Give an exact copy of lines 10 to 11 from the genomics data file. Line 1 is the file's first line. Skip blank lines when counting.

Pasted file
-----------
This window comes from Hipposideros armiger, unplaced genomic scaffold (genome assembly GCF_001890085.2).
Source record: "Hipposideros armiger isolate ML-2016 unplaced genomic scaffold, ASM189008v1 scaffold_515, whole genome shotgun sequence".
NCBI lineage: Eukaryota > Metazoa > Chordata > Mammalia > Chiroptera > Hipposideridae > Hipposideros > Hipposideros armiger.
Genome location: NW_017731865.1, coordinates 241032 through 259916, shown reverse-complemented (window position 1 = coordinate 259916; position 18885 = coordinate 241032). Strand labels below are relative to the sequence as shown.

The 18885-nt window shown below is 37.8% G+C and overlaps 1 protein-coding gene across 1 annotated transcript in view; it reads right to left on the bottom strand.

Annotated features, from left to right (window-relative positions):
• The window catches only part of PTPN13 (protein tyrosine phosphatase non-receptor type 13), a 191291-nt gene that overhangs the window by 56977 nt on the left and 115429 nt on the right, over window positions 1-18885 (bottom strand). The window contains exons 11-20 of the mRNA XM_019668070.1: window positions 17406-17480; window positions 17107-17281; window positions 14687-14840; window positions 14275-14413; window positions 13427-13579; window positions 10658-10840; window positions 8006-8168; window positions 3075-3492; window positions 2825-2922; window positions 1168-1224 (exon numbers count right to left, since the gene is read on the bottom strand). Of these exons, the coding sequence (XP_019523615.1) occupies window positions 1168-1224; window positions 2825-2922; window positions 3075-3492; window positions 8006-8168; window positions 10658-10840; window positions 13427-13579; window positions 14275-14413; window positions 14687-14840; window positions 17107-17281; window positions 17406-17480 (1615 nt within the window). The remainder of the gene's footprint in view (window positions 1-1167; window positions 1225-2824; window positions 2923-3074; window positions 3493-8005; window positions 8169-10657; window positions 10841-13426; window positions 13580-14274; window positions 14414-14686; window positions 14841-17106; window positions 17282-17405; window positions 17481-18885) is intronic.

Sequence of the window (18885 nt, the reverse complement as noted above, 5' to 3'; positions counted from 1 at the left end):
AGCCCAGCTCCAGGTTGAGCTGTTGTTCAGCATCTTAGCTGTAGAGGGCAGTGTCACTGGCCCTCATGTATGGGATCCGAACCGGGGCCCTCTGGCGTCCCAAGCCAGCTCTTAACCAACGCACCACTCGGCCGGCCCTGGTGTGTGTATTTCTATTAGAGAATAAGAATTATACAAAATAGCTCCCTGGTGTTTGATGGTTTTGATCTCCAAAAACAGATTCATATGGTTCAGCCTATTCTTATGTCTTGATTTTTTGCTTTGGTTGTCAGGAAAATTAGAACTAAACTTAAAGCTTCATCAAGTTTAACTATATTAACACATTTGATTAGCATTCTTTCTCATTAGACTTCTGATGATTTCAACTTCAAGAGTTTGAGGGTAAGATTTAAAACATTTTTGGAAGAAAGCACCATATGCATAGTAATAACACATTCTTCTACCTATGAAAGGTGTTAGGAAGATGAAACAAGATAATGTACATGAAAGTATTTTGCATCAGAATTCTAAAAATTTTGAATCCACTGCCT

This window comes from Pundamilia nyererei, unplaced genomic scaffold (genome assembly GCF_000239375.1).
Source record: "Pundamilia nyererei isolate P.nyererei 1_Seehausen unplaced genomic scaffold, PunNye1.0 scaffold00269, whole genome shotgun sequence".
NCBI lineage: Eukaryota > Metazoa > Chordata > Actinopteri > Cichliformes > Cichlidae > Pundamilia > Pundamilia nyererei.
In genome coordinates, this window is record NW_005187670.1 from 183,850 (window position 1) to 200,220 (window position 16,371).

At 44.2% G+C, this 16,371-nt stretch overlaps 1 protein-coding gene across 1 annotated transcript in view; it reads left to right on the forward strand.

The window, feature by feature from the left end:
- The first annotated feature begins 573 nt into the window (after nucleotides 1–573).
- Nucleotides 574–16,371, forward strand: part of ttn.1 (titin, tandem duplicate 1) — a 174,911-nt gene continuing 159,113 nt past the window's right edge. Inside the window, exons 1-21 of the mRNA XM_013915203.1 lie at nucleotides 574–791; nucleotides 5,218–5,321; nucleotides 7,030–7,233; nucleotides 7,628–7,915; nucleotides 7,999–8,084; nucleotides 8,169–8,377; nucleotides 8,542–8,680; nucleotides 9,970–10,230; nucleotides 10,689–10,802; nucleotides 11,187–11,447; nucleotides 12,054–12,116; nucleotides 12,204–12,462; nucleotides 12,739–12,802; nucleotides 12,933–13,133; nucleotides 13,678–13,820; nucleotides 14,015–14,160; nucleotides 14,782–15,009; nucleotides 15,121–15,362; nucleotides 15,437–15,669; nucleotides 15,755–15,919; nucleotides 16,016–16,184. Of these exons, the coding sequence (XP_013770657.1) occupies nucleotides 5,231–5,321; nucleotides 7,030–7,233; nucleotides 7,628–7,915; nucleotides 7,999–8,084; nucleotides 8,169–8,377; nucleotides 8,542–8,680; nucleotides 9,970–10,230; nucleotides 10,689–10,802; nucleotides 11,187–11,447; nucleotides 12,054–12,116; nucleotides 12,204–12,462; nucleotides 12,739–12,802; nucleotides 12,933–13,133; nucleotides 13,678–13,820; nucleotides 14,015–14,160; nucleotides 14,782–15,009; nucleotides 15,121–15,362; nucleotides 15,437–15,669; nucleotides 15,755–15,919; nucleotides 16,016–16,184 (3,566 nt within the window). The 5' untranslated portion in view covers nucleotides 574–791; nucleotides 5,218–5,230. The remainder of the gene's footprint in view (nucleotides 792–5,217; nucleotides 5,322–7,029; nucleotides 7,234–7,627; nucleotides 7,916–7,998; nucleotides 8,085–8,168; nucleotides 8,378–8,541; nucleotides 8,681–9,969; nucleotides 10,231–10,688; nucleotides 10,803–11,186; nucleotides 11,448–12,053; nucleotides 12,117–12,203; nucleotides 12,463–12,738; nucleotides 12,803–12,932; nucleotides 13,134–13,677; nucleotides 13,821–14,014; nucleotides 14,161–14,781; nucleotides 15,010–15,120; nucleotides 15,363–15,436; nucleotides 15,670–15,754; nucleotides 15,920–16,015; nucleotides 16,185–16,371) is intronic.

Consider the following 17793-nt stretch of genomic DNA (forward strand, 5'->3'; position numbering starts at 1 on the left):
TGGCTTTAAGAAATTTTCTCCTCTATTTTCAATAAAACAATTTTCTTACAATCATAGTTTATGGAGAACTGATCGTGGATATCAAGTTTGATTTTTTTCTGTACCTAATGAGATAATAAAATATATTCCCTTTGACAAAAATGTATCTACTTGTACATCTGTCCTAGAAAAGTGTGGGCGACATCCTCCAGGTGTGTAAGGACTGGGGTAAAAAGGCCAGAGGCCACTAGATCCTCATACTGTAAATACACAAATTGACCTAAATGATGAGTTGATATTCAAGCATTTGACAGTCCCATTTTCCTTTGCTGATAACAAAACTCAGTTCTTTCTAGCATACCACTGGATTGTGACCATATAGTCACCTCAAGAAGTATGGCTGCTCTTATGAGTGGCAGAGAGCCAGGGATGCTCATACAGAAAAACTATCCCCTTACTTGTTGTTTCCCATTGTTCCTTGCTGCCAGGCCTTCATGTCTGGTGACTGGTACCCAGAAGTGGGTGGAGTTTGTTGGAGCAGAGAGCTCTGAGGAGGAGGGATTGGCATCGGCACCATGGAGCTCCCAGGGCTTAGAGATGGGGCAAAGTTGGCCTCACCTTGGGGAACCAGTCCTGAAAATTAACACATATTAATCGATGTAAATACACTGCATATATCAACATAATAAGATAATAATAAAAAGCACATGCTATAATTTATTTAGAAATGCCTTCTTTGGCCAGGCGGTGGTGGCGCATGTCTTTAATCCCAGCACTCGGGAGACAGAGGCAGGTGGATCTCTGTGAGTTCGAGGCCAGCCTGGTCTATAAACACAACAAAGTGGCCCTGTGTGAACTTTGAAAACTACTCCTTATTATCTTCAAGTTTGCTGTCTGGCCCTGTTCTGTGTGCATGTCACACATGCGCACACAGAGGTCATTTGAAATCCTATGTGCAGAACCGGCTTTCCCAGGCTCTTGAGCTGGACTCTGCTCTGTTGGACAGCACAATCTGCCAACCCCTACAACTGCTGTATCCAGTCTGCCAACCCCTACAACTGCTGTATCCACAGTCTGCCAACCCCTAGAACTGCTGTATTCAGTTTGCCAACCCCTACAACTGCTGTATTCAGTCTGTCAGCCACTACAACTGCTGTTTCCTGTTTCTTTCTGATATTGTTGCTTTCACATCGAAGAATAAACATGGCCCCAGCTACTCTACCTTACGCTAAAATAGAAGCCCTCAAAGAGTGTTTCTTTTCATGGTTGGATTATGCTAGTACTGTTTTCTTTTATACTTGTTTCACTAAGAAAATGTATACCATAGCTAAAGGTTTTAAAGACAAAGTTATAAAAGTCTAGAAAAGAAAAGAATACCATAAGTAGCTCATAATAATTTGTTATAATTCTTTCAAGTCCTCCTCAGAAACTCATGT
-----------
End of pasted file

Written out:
This window comes from Pundamilia nyererei, unplaced genomic scaffold (genome assembly GCF_000239375.1).
Source record: "Pundamilia nyererei isolate P.nyererei 1_Seehausen unplaced genomic scaffold, PunNye1.0 scaffold00269, whole genome shotgun sequence".